Applied historical ecology is the use of historical knowledge in the management
of ecosystems. Historical perspectives increase our understanding of the dynamic
nature of landscapes and provide a frame of reference for assessing modern patterns and processes. Historical records, however, are often too brief or fragmentary to be useful, or they are not obtainable for the process or structure of interest. Even where long historical time series can be assembled, selection of appropriate reference conditions may be complicated by the past influence of humans and the many potential reference conditions encompassed by nonequilibrium dynamics. These complications, however, do not lessen the value of history; rather they underscore the need for multiple, comparative histories from many locations for evaluating both cultural and natural causes of variability, as well as for characterizing the overall dynamical properties of ecosystems. Historical knowledge
may not simplify the task of setting management goals and making decisions, but 20th century trends, such as increasingly severe wildfires, suggest that disregarding history can be perilous.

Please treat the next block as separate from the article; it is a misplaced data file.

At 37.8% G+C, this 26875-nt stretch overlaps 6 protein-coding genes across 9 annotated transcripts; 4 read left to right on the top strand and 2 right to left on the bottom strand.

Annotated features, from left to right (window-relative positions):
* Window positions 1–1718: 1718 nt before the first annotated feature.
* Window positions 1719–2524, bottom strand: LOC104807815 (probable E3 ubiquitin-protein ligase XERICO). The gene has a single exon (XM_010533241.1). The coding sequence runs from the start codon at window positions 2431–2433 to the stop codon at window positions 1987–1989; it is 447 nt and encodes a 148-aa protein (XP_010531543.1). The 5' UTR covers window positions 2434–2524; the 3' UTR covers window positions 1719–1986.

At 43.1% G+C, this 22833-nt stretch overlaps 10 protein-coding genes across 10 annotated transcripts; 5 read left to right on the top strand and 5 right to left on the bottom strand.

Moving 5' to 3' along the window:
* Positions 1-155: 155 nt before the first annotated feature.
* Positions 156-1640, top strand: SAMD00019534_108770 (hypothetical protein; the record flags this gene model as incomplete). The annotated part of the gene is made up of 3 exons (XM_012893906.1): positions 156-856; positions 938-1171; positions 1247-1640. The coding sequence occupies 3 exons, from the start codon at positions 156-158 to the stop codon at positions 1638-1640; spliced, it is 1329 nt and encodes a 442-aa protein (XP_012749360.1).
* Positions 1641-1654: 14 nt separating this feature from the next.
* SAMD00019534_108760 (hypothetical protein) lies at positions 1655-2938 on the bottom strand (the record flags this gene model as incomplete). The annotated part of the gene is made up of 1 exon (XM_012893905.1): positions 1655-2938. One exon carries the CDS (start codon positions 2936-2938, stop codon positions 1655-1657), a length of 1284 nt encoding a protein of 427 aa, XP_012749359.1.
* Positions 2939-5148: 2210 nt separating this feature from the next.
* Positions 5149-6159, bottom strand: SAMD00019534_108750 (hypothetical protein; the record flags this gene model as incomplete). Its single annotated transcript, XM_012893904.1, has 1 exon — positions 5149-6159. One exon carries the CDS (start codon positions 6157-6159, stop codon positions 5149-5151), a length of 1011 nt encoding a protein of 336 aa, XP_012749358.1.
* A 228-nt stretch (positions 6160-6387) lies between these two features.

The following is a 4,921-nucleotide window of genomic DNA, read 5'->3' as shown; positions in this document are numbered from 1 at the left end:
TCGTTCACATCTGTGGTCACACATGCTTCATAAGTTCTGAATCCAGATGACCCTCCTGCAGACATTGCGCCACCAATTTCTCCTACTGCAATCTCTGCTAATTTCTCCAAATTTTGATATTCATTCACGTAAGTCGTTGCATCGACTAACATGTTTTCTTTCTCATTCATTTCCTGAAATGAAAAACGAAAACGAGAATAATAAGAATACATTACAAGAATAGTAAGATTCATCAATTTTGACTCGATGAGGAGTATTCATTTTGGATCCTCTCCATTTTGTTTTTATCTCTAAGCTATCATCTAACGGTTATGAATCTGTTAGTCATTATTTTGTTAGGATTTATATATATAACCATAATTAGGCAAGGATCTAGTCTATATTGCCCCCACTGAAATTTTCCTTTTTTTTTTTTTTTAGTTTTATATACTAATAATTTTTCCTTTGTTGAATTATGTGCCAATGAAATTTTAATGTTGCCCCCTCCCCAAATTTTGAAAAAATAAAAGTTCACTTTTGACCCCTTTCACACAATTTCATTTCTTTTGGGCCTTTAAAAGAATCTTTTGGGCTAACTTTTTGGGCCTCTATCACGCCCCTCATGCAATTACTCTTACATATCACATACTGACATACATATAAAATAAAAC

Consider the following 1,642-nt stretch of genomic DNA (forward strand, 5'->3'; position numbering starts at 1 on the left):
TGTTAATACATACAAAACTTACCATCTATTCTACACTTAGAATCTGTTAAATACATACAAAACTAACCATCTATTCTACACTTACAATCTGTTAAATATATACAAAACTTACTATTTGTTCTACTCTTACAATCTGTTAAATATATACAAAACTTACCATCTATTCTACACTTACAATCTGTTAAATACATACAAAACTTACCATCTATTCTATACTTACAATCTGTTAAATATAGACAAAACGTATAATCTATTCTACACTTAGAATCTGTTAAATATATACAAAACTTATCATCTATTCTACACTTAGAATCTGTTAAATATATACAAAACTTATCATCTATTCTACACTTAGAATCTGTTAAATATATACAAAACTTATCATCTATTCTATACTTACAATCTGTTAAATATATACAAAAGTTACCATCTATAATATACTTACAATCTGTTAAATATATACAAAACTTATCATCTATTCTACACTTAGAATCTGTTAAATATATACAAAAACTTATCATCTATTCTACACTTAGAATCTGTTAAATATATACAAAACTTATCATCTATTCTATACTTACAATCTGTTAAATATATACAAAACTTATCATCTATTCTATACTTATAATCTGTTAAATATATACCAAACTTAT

We describe examples from our research in the southwestern United States to illustrate some of the values and limitations of applied historical ecology. Paleoecological data from packrat middens and other natural archives have been useful for defining baseline conditions of vegetation communities, determining histories and rates of species range expansions and contractions, and discriminating between natural and cultural causes of environmental change. We describe a montane grassland restoration project in northern New Mexico that was justified and guided by an historical sequence of aerial photographs showing progressive tree invasion during the 20th century. Likewise, fire scar chronologies have been widely used to justify and guide fuel reduction and natural fire reintroduction in forests. A southwestern network of fire histories illustrates the power of aggregating historical time series across spatial scales. Regional fire patterns evident in these aggregations point to the key role of interannual lags in responses of fuels and fire regimes to the El Nin˜o–Southern Oscillation (wet/dry cycles), with important implications for long-range fire hazard forecasting. These examples of applied historical ecology emphasize that detection and explanation of historical trends and variability are essential to informed management.